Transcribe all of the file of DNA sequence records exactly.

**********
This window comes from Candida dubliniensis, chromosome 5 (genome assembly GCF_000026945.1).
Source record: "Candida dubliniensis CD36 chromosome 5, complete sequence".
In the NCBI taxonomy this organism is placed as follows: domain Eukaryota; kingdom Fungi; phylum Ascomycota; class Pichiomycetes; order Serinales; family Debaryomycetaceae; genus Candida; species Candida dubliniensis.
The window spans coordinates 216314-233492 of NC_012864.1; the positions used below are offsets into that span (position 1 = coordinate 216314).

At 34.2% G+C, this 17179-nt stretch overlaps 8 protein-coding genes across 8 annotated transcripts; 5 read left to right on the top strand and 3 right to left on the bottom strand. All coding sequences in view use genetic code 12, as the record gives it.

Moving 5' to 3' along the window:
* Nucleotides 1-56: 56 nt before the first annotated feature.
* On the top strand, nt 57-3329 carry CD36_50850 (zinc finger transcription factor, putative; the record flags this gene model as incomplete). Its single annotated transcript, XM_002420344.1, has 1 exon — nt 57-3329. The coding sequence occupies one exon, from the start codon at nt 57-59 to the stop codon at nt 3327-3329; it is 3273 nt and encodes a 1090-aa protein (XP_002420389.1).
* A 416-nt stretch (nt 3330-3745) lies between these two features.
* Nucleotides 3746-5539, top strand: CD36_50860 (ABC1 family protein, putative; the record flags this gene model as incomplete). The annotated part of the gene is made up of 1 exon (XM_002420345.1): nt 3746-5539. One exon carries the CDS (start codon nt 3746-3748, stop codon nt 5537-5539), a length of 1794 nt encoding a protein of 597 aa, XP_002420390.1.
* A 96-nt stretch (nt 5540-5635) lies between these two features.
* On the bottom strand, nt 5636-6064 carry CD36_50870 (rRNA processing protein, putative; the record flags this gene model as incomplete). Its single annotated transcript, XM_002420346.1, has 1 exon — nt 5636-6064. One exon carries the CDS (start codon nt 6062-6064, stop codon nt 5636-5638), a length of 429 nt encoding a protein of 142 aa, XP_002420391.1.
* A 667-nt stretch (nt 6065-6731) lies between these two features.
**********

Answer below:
This window comes from Candida dubliniensis, chromosome 5 (genome assembly GCF_000026945.1).
Source record: "Candida dubliniensis CD36 chromosome 5, complete sequence".
In the NCBI taxonomy this organism is placed as follows: domain Eukaryota; kingdom Fungi; phylum Ascomycota; class Pichiomycetes; order Serinales; family Debaryomycetaceae; genus Candida; species Candida dubliniensis.
The window spans coordinates 216314-233492 of NC_012864.1; the positions used below are offsets into that span (position 1 = coordinate 216314).

At 34.2% G+C, this 17179-nt stretch overlaps 8 protein-coding genes across 8 annotated transcripts; 5 read left to right on the top strand and 3 right to left on the bottom strand. All coding sequences in view use genetic code 12, as the record gives it.

Moving 5' to 3' along the window:
* Nucleotides 1-56: 56 nt before the first annotated feature.
* On the top strand, nt 57-3329 carry CD36_50850 (zinc finger transcription factor, putative; the record flags this gene model as incomplete). Its single annotated transcript, XM_002420344.1, has 1 exon — nt 57-3329. The coding sequence occupies one exon, from the start codon at nt 57-59 to the stop codon at nt 3327-3329; it is 3273 nt and encodes a 1090-aa protein (XP_002420389.1).
* A 416-nt stretch (nt 3330-3745) lies between these two features.
* Nucleotides 3746-5539, top strand: CD36_50860 (ABC1 family protein, putative; the record flags this gene model as incomplete). The annotated part of the gene is made up of 1 exon (XM_002420345.1): nt 3746-5539. One exon carries the CDS (start codon nt 3746-3748, stop codon nt 5537-5539), a length of 1794 nt encoding a protein of 597 aa, XP_002420390.1.
* A 96-nt stretch (nt 5540-5635) lies between these two features.
* On the bottom strand, nt 5636-6064 carry CD36_50870 (rRNA processing protein, putative; the record flags this gene model as incomplete). Its single annotated transcript, XM_002420346.1, has 1 exon — nt 5636-6064. One exon carries the CDS (start codon nt 6062-6064, stop codon nt 5636-5638), a length of 429 nt encoding a protein of 142 aa, XP_002420391.1.
* A 667-nt stretch (nt 6065-6731) lies between these two features.